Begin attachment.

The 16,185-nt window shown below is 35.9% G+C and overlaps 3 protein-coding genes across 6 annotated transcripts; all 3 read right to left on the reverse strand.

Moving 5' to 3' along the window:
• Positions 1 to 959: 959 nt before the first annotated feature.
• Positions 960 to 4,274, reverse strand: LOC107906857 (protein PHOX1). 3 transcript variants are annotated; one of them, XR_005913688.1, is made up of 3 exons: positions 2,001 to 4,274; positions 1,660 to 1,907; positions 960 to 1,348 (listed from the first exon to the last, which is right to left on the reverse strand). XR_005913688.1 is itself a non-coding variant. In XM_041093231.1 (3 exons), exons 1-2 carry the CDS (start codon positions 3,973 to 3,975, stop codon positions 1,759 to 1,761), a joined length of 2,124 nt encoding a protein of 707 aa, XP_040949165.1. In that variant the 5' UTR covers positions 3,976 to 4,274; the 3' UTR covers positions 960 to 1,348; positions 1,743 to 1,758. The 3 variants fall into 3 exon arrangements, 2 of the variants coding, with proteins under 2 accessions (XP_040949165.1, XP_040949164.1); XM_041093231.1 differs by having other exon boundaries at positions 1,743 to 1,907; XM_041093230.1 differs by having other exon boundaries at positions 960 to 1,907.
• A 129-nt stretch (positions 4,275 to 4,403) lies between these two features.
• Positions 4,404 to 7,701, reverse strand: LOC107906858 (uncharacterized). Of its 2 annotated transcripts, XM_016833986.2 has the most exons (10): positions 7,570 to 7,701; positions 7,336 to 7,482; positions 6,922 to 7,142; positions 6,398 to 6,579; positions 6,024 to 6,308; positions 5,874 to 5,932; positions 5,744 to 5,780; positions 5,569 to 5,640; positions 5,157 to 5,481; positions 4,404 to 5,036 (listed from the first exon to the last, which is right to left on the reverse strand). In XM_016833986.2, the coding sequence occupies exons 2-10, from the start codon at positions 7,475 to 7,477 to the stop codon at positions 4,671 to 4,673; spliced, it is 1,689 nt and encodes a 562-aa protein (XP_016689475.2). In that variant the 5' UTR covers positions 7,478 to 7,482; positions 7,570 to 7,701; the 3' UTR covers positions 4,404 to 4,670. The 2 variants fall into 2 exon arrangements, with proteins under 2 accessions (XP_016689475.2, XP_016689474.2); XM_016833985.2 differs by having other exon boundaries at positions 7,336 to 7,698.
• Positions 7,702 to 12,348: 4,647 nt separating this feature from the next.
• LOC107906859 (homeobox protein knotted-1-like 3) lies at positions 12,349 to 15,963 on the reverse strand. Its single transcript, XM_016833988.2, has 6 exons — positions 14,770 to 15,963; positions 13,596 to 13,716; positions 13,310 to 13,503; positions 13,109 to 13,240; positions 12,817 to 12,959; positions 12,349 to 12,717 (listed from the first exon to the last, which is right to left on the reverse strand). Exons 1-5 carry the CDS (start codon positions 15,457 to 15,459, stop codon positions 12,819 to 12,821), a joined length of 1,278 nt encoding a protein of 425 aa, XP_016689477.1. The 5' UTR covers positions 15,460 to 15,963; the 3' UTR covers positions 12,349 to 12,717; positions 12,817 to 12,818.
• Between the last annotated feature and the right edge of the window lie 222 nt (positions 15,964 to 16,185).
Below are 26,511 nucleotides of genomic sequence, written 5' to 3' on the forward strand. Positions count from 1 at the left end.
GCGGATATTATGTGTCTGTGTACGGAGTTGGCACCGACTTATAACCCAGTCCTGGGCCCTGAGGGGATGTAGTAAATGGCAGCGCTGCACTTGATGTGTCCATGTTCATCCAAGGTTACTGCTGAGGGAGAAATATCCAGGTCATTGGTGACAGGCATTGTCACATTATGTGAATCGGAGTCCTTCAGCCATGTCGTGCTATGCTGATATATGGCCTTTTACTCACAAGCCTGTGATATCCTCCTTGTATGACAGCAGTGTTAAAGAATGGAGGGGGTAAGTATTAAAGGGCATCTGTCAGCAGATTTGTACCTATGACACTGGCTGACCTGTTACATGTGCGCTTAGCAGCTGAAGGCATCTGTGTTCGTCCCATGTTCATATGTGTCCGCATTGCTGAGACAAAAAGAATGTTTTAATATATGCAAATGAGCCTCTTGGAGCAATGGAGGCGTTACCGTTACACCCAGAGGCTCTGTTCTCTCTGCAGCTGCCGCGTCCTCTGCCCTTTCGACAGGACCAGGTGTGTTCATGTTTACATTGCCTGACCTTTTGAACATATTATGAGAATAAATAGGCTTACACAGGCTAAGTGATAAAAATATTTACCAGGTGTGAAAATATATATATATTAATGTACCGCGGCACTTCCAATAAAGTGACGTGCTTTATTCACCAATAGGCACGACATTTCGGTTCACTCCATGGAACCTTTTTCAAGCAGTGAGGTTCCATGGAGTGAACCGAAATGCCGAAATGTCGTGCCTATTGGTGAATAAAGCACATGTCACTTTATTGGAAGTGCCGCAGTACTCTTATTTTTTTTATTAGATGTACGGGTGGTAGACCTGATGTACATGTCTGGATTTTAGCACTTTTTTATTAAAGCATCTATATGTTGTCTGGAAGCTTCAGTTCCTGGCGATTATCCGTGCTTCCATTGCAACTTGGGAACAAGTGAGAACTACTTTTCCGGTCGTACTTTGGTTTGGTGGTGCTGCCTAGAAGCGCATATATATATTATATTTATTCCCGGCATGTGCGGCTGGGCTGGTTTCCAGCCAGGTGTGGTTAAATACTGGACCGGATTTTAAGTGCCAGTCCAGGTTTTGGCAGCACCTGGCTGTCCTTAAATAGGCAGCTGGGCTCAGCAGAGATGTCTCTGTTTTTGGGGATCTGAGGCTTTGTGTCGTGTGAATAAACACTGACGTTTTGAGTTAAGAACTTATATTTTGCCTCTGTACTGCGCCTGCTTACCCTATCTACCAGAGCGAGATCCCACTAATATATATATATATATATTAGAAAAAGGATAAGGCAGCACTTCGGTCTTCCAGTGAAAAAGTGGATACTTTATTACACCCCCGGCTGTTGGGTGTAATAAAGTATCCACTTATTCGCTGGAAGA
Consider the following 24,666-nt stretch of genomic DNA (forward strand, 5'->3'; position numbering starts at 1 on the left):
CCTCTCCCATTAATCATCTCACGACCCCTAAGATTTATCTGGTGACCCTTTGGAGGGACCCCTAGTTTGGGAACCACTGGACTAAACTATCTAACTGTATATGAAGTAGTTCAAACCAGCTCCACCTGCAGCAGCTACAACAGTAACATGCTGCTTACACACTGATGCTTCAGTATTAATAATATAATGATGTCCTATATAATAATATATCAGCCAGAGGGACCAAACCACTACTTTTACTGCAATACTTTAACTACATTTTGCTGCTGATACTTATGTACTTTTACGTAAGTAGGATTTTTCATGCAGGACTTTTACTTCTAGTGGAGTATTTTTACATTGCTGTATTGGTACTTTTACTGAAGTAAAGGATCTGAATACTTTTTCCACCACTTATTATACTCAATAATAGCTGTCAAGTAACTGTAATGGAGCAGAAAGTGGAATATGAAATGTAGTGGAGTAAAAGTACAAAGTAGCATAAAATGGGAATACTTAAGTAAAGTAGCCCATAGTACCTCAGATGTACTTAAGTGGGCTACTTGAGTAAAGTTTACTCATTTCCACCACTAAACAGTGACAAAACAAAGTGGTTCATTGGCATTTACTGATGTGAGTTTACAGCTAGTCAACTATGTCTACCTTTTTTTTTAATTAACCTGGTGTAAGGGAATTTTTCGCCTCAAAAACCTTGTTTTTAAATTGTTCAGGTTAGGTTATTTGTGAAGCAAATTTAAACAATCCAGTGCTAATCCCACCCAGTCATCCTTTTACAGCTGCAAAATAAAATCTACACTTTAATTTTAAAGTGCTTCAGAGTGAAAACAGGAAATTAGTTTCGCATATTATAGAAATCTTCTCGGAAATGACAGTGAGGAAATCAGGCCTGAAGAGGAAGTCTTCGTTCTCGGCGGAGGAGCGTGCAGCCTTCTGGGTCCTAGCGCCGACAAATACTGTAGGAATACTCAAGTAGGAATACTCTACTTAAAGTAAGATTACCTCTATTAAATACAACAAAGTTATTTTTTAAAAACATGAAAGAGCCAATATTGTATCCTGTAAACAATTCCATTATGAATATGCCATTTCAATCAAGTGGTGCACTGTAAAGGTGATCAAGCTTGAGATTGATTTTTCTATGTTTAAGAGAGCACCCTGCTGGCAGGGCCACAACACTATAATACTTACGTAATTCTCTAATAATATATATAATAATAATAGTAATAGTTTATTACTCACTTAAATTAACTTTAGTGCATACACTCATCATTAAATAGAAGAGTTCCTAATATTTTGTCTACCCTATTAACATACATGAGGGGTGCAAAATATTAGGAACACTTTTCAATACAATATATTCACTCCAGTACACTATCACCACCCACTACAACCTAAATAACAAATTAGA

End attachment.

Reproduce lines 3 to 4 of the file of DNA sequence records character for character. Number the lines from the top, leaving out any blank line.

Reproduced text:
• Positions 1 to 959: 959 nt before the first annotated feature.
• Positions 960 to 4,274, reverse strand: LOC107906857 (protein PHOX1). 3 transcript variants are annotated; one of them, XR_005913688.1, is made up of 3 exons: positions 2,001 to 4,274; positions 1,660 to 1,907; positions 960 to 1,348 (listed from the first exon to the last, which is right to left on the reverse strand). XR_005913688.1 is itself a non-coding variant. In XM_041093231.1 (3 exons), exons 1-2 carry the CDS (start codon positions 3,973 to 3,975, stop codon positions 1,759 to 1,761), a joined length of 2,124 nt encoding a protein of 707 aa, XP_040949165.1. In that variant the 5' UTR covers positions 3,976 to 4,274; the 3' UTR covers positions 960 to 1,348; positions 1,743 to 1,758. The 3 variants fall into 3 exon arrangements, 2 of the variants coding, with proteins under 2 accessions (XP_040949165.1, XP_040949164.1); XM_041093231.1 differs by having other exon boundaries at positions 1,743 to 1,907; XM_041093230.1 differs by having other exon boundaries at positions 960 to 1,907.